Ornithochory

The following article is from The Great Soviet Encyclopedia (1979). It might be outdated or ideologically biased.

Ornithochory

 

the distribution by birds of fruits and seeds of plants; a somewhat uncommon type of zoochory. Birds carry seeds and fruits in their tarsi, bills, or cheek pouches. They hide food reserves near tree stumps, under moss, and elsewhere. Some seeds do not lose their viability after passing through the digestive tract of certain birds, such as buntings, robins, and thrushes. Sometimes fruits and seeds cling to the feathers, bills, or feet of birds and are thus distributed.

The Great Soviet Encyclopedia, 3rd Edition (1970-1979). © 2010 The Gale Group, Inc. All rights reserved.
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References in periodicals archive ?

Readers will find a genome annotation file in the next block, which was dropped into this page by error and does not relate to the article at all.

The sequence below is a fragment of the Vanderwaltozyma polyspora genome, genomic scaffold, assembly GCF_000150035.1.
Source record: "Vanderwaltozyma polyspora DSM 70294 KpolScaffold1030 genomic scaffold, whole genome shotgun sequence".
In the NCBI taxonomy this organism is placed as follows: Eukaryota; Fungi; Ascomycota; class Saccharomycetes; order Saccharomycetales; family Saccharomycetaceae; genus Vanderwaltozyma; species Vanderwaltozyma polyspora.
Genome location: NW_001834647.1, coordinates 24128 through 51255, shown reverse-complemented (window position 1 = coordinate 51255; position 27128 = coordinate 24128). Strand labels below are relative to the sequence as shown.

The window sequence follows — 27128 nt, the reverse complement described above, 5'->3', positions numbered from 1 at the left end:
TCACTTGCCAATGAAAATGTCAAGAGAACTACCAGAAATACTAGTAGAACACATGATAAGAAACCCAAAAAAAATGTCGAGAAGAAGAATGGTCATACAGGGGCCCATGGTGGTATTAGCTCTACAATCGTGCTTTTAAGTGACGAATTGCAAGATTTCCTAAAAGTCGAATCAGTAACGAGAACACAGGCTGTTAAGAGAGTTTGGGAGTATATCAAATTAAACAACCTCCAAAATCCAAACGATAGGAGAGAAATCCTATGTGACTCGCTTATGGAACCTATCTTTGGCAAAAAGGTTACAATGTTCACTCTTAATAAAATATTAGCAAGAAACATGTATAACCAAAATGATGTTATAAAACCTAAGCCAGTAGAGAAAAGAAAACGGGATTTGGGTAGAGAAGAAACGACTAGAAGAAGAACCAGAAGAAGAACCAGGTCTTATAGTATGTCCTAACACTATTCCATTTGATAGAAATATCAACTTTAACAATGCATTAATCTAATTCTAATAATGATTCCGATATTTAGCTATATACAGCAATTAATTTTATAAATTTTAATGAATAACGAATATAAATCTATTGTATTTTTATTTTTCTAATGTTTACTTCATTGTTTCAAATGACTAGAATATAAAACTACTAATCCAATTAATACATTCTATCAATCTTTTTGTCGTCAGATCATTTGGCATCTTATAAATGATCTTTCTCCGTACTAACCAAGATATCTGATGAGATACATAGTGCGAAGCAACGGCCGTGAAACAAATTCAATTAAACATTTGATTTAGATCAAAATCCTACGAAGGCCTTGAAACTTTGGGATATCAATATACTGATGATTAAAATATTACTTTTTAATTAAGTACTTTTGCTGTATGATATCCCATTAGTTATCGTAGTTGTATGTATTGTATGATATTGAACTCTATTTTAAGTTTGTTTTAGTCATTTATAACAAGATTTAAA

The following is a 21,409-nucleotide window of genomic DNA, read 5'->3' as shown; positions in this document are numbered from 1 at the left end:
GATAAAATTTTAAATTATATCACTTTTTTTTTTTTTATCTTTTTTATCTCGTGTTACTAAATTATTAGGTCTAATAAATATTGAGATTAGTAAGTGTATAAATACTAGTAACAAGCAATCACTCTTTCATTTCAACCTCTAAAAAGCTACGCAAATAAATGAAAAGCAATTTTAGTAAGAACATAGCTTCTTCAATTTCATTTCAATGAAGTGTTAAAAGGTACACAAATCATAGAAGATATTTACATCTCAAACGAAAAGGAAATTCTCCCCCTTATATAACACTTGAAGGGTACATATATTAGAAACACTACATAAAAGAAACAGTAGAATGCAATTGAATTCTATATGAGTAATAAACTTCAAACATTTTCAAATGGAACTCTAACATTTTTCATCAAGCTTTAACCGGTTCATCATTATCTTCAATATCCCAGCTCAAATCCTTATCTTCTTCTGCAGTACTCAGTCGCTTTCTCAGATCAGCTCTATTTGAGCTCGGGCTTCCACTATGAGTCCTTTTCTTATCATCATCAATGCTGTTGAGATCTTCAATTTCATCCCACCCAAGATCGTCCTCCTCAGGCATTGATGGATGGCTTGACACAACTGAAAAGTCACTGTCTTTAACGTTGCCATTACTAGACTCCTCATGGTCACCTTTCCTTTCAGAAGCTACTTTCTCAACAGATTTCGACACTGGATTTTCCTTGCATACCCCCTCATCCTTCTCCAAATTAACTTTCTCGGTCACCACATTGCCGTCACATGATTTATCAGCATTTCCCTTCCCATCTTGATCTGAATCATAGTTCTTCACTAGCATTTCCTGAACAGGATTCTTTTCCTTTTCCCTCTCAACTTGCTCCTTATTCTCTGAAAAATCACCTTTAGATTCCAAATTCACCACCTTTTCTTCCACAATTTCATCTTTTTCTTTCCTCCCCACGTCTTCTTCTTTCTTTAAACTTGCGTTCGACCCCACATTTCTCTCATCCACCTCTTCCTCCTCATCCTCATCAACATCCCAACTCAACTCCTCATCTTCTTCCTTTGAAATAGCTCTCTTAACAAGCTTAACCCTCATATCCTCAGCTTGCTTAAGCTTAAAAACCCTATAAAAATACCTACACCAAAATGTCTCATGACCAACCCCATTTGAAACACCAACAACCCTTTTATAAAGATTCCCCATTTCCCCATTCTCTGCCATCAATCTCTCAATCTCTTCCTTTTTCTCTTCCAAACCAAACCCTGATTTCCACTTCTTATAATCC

Mammalochory, dispersal by mammals, and ornithochory, dispersal by birds, are also found.
Seed dispersal in the tree Commiphora guillaumini: a combination of ornithochory and myrmecochory in a dry tropical forest in western Madagascar.
Frugivory of transient and wintering European robins Erithacus rubecula in a Mediterranean region and its relationship with ornithochory. Holarctic Ecology 8:157-163.
jamacaru fruits present characteristics indicating ornithochory as their dispersion syndrome (as is common by cactus species) (Silva, 1988; Leon de la Luz and Dominguez, 1991; Silvius, 1995; Soriano et al., 1999; Ruiz et al., 2000; Godinez-Alvarez et al., 2002; Naranjo et al., 2003; Carlos Rengifo et al., 2007) and represent an important food resource for the avifauna.